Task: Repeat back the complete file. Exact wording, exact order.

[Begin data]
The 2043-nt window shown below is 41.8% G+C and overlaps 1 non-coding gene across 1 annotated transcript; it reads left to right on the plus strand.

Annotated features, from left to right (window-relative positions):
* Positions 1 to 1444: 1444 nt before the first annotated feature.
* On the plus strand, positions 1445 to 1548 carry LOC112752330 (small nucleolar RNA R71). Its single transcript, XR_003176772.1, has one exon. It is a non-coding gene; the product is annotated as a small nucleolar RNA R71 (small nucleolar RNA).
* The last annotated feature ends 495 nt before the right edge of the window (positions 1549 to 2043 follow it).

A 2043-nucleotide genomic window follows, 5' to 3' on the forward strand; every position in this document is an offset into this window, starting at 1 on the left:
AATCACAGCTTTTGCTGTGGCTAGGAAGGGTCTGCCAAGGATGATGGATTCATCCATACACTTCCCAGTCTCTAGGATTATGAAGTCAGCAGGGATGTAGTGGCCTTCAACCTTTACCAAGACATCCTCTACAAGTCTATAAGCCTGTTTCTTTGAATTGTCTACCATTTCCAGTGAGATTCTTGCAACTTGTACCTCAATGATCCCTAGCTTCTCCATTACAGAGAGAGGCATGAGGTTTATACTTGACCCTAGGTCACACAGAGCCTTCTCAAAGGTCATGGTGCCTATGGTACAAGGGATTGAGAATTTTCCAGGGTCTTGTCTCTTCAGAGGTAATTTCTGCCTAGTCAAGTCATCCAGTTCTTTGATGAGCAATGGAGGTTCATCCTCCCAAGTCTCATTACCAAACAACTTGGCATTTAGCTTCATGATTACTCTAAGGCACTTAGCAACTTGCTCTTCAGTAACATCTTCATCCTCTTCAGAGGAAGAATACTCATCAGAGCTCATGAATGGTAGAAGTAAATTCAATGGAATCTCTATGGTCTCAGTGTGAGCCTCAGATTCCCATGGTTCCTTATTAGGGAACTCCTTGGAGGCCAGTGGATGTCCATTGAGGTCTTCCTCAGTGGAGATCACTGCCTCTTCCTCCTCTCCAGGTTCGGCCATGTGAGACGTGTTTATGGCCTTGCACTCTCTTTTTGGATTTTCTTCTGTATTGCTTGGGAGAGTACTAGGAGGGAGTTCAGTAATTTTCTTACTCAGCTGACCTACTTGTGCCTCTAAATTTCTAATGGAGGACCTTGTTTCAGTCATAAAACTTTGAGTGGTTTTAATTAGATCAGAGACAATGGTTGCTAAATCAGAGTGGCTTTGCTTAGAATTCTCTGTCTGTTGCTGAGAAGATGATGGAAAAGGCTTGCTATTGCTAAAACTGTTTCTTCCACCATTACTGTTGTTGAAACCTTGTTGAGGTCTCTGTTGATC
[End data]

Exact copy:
The 2043-nt window shown below is 41.8% G+C and overlaps 1 non-coding gene across 1 annotated transcript; it reads left to right on the plus strand.

Annotated features, from left to right (window-relative positions):
* Positions 1 to 1444: 1444 nt before the first annotated feature.
* On the plus strand, positions 1445 to 1548 carry LOC112752330 (small nucleolar RNA R71). Its single transcript, XR_003176772.1, has one exon. It is a non-coding gene; the product is annotated as a small nucleolar RNA R71 (small nucleolar RNA).
* The last annotated feature ends 495 nt before the right edge of the window (positions 1549 to 2043 follow it).

A 2043-nucleotide genomic window follows, 5' to 3' on the forward strand; every position in this document is an offset into this window, starting at 1 on the left:
AATCACAGCTTTTGCTGTGGCTAGGAAGGGTCTGCCAAGGATGATGGATTCATCCATACACTTCCCAGTCTCTAGGATTATGAAGTCAGCAGGGATGTAGTGGCCTTCAACCTTTACCAAGACATCCTCTACAAGTCTATAAGCCTGTTTCTTTGAATTGTCTACCATTTCCAGTGAGATTCTTGCAACTTGTACCTCAATGATCCCTAGCTTCTCCATTACAGAGAGAGGCATGAGGTTTATACTTGACCCTAGGTCACACAGAGCCTTCTCAAAGGTCATGGTGCCTATGGTACAAGGGATTGAGAATTTTCCAGGGTCTTGTCTCTTCAGAGGTAATTTCTGCCTAGTCAAGTCATCCAGTTCTTTGATGAGCAATGGAGGTTCATCCTCCCAAGTCTCATTACCAAACAACTTGGCATTTAGCTTCATGATTACTCTAAGGCACTTAGCAACTTGCTCTTCAGTAACATCTTCATCCTCTTCAGAGGAAGAATACTCATCAGAGCTCATGAATGGTAGAAGTAAATTCAATGGAATCTCTATGGTCTCAGTGTGAGCCTCAGATTCCCATGGTTCCTTATTAGGGAACTCCTTGGAGGCCAGTGGATGTCCATTGAGGTCTTCCTCAGTGGAGATCACTGCCTCTTCCTCCTCTCCAGGTTCGGCCATGTGAGACGTGTTTATGGCCTTGCACTCTCTTTTTGGATTTTCTTCTGTATTGCTTGGGAGAGTACTAGGAGGGAGTTCAGTAATTTTCTTACTCAGCTGACCTACTTGTGCCTCTAAATTTCTAATGGAGGACCTTGTTTCAGTCATAAAACTTTGAGTGGTTTTAATTAGATCAGAGACAATGGTTGCTAAATCAGAGTGGCTTTGCTTAGAATTCTCTGTCTGTTGCTGAGAAGATGATGGAAAAGGCTTGCTATTGCTAAAACTGTTTCTTCCACCATTACTGTTGTTGAAACCTTGTTGAGGTCTCTGTTGATC